For our purposes at Anastasis, I created the Weebly website with a link to the “look inside” on Amazon. Because all of our students have an iPad, this was the simplest way to get the book preview into the hands of the students. Don’t have technology? No problem! Just make sure that you have enough copies of books so that each student can sit with the physical book during the Extreme Speed Booking sessions. If you have classroom computers, you can do a blend of both.
Explain to your students that they will have 2 minutes with each book. During that time, they can choose to read the introduction or first chapter, read the book jacket, or flip through and look at chapter titles and pictures. The goal during this time is to discover whether this is a book that they would like to read. It is okay if it isn’t a book they would want to read…the goal is to find out which book they are most excited about. After the two minutes is up, sound a bell that signifies it is time to switch. Before they switch, students can quickly make a note of the Title and rate the book. Continue on until students have had 2 minutes with each book. Collect the notes students have made and formulate book groups based on interest in the book.
I’ve added a few extra pages to our Extreme Speed Booking website including places where students can explore other books that they may like to read (Shelfari and Book Wink). I’ve also added a form that book groups can fill out as they are reading. The form gets emailed directly to the teacher. Our students will probably be blogging quite a bit of reflection about their reading. I thought it might also be useful to have a place for groups to answer questions, make comments, or update their teacher with their progress as a group.
@michellek107 created a Google form for her students to fill out while they are speed booking. Great idea! She is so smart. This will make it easy to collect all of the responses in one place to form groups.
Suggestions for books:
Choose books from a variety of levels, make sure you have a few book options for each reading level in your classroom.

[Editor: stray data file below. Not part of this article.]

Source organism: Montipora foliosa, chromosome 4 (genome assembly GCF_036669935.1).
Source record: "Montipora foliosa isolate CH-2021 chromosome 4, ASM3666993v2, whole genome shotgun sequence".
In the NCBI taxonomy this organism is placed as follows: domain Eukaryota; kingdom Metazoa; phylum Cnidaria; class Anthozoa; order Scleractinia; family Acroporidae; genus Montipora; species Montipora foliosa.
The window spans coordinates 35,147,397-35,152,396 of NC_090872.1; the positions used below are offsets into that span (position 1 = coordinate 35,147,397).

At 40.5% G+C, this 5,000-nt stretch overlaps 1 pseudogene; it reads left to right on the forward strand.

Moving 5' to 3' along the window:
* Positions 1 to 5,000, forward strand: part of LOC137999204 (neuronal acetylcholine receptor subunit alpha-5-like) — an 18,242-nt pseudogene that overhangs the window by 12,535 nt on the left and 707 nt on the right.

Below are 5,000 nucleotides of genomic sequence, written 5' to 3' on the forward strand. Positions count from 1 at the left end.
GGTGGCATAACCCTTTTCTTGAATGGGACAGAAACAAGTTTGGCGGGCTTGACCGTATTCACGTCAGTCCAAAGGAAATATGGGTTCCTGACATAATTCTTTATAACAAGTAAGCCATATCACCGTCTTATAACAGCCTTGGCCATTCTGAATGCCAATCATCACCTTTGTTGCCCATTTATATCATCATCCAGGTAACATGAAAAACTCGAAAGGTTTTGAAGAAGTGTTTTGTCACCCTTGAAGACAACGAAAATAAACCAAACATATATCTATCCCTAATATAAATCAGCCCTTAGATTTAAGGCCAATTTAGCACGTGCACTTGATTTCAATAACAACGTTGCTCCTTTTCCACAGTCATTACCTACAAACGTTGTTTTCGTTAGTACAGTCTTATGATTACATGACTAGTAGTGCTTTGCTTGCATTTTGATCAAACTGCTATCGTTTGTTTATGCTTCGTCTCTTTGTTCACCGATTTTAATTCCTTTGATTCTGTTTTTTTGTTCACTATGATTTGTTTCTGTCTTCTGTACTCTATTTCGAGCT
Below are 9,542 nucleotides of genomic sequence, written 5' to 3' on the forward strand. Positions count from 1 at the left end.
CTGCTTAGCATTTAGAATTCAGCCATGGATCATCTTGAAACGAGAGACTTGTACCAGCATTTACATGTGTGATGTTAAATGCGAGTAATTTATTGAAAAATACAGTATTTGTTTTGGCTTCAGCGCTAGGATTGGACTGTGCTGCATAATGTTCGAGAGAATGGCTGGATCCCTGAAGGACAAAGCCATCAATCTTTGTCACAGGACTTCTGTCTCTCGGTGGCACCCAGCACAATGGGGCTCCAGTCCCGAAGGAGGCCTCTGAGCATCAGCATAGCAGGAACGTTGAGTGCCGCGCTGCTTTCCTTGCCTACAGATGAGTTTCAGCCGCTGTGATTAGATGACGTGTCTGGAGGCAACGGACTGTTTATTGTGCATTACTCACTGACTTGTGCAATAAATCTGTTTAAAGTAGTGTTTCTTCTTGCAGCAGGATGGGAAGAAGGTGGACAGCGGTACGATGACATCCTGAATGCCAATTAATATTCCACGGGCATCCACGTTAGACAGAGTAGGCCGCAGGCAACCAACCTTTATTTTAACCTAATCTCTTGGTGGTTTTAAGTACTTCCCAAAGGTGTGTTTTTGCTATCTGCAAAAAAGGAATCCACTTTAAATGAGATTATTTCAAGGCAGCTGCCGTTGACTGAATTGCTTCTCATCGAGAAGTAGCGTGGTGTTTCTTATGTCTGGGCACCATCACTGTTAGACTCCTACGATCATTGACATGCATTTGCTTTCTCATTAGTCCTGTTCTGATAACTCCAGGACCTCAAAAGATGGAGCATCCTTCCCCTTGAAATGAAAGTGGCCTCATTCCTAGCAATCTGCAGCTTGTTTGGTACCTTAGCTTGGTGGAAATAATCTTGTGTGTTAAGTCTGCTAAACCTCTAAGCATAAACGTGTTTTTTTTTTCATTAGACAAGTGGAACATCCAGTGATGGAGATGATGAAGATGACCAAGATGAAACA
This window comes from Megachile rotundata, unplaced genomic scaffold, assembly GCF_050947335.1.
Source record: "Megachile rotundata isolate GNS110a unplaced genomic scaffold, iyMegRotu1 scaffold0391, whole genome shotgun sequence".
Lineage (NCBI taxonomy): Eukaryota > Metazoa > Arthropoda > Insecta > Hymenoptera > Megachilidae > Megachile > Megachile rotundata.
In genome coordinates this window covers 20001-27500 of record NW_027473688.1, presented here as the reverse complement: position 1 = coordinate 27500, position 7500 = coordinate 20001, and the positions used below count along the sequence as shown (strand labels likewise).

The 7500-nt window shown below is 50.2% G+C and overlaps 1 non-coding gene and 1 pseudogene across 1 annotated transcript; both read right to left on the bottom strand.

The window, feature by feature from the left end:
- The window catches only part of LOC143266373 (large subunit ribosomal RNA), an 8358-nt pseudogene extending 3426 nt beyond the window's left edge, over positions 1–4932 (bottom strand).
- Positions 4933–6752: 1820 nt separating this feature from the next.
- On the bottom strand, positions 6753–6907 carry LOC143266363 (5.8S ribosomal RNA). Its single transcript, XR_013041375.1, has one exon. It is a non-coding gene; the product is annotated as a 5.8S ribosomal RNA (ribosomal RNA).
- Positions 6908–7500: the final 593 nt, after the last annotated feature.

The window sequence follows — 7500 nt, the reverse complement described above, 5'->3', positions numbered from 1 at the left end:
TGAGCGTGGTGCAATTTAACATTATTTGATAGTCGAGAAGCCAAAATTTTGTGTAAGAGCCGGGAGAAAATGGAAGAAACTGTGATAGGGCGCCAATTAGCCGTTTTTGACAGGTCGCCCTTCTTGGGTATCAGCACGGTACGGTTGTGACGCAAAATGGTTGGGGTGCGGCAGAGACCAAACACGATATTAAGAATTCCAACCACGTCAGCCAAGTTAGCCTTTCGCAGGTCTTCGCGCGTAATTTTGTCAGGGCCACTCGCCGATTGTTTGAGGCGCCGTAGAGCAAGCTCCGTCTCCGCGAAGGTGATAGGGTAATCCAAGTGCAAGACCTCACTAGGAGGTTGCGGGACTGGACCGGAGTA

Choose a variety of authors and genres, this is a great way to expose students to authors and genres they don’t normally seek out on their own.
Set up classroom computers with some book trailer videos from a site like Book Wink…this is a great “introduction” to a book or genre and acts much like a movie trailer.
Choose a variety of books from ONE author. After students have completed reading in their smaller groups, they can come back together and do an author study as a whole class; each group contributing something a little different.
Choose a variety of books from ONE genre. Students can read books in the smaller groups but discuss common features of the genre as a class.
Choose a variety of books on a similar topic. Students can read books in the smaller groups and then discuss the different character perspectives, author approaches, etc. This would be really neat to do with historical fiction, Holocaust fiction, etc.
Use non-fiction books that reinforce topics and themes that you are using in other academic areas.
Use biographies of presidents, change makers, authors, etc. Students can learn about a specific person in the smaller reading group and share what they have learned with the larger group later.
Tips:Extreme Speed Booking is a lot of fun with tech, but equally doable without tech! If you have access to a 1-1 tech environment, or can reserve the computer lab for a round of speed booking, you can use my technique above. Weebly makes it very easy to do this!
If you haven’t already, check out Shelfari and create a virtual bookshelf of book recommendations for your class or school. You can see our Shelfari shelf for Anastasis below. If you teach 3rd-12th grade it is worth checking out Book Wink!